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Pope Ranch Rescues Seven Horses from South Carolina Flooding

Over the past several days, severe flooding in South Carolina has destroyed roads, bridges, homes and lives. The death toll stands at 17 lives lost. As reported by Weather.Com, South Carolina Emergency Management Division states that more than 250 roads and 100 bridges have been closed. The cost of the flooding could cost the state close to 1 billion dollars. These floods also have a tie to our horse show community. On Wednesday, South Carolina horse trainer, Shane Pope, his father, Johnny, and Uncle Darrell as well as farrier, Keith Rabon were called on by friends to help horses stranded in the flood.

“These horses were stranded because of the rapid water levels rising on the Black River,” Holt Graham-Pope told us, whose husband, Shane, was a part of the rescue effort. This rescue took place at historic, Lawshe Plantation in Andrews, South Carolina not far from their farm in Conway. “Pope Ranch has rescued seven horses so far due to the flooding in the area. The flooding is worse than any I’ve ever seen, and they say it is going to get worse as the waters are breaching the dams inland and coming down river to our shores. Thankfully, our farm and house hasn’t been affected.”

boatTrainer Shane Pope, who is also an avid boater, loaded up his boat and drove over to the Lawshe Plantation to help rescue four horses. He describes in detail what happened. “When we got the phone call to see if we could help or had any ideas, we weren’t really sure of what we were getting into,” Shane remembers. “So we got the boat ready and grabbed a bunch of halters, ropes and various other safety equipment. Our farrier, Keith Rabon, was in the middle of shoeing one when I got the call, and he immediately said he’d come help.”

The group jurescuemped in their trucks, but not before they made several calls to see which roads they could use since a lot of the roads are still underwater.

“When we got to the plantation, we drove as far down the driveway as we could and the land owner was waiting on us,” Shane explained. “He gave us a quick description of where the roads originally were and showed us where a pond was in that area as well. They estimated the water to be eight feet deep where the road was, so we backed the boat in and drove about 400 yards to the 30 acre pasture that the four horses were in. ”

Shane continues, “They weren’t completely under water, yet, but our concern was that with the water continuing to rise throughout the week, this might be the only time we could get them out safely. With more water and less dry land would come panic causing the horses to swim through the no climb wire horse fence, creating all kinds of health hazards. We decided to take two at a time and made two trips. We kept them at the bow to keep them away from the prop and backed the boat all the way back to the landing where the horse trailer was.”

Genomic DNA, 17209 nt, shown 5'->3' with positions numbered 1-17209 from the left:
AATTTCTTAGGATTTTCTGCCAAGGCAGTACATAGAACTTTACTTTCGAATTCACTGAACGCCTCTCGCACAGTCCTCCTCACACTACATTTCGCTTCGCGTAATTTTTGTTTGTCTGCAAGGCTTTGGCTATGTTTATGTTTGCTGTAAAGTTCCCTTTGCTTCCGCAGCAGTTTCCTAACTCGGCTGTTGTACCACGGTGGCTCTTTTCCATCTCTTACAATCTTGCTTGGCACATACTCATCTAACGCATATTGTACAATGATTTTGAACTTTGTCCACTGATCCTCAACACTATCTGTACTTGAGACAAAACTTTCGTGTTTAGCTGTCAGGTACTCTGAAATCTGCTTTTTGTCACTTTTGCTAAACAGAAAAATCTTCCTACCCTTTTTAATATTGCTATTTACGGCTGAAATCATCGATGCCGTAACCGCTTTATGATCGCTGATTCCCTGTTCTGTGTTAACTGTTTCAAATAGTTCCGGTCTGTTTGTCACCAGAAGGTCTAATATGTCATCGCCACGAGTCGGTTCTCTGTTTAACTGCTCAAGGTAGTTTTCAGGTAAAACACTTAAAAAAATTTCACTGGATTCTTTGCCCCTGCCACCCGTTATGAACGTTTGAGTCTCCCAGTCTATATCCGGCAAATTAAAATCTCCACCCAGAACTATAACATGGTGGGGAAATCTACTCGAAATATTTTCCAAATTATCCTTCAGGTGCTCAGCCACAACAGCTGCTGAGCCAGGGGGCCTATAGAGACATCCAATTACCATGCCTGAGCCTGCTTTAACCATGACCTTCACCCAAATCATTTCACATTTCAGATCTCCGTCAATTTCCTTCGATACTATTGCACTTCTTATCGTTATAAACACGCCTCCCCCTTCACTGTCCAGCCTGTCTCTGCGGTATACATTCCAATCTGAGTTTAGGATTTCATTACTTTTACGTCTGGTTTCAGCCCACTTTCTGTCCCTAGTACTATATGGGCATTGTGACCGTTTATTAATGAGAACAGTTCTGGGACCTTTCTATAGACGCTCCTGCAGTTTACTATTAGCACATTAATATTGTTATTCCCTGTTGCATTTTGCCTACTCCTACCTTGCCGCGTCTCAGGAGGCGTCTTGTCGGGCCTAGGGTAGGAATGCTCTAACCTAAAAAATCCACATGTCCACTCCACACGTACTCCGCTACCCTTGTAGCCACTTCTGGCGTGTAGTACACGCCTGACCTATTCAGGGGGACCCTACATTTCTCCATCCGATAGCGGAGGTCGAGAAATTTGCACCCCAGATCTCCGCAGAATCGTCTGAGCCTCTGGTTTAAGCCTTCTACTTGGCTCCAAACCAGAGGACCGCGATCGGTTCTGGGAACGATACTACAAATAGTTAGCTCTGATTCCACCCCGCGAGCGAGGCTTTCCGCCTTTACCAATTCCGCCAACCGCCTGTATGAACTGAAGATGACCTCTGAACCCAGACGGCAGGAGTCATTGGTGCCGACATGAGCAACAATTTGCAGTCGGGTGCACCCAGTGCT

Luckily, Shane says there wasn’t a water current fighting them, and they were able to do things in a palominocontrolled manner. “We weighed all of our options and made sure everything was as safe as possible for both us and the horses,” Shane says.

To view the video of the horses being brought in by the boat, CLICK HERE.

“The horses are all safe and dry here on our farm now. For as many horses as I used to take swimming in the ponds for fun when I was a kid, I never thought I’d have to swim horses under these conditions; pulling them by boat to safety.”

Holt adds, “I’m not sure if Pope Ranch is located on an island or what but our farm is dry and all the rescued horses are warm, cozy and dry now. Seven horses so far have had to swim out for safety, but they are all good. I’m proud of Shane, Johnny, Darrell and Keith Rabon. The guys used great horsemanship skills to get these horses safely back to dry land.”

pope_rescue2Previously, on Monday, Pope Ranch also rescued three horses from a farm down the road where the water level at the time was about knee deep. “It is completely submerged now though,” Holt states. “There was no dry ground there at the time.”

According to Holt, the news about the brave rescue by her husband and crew has gone viral. The local news station was at their ranch on Thursday, and there have been nearly 50,000 views in fewer than 24 hours of the video posted on her Facebook page.

To view the Facebook video of the rescue, please CLICK HERE.

Photos Courtesy of the Pope Family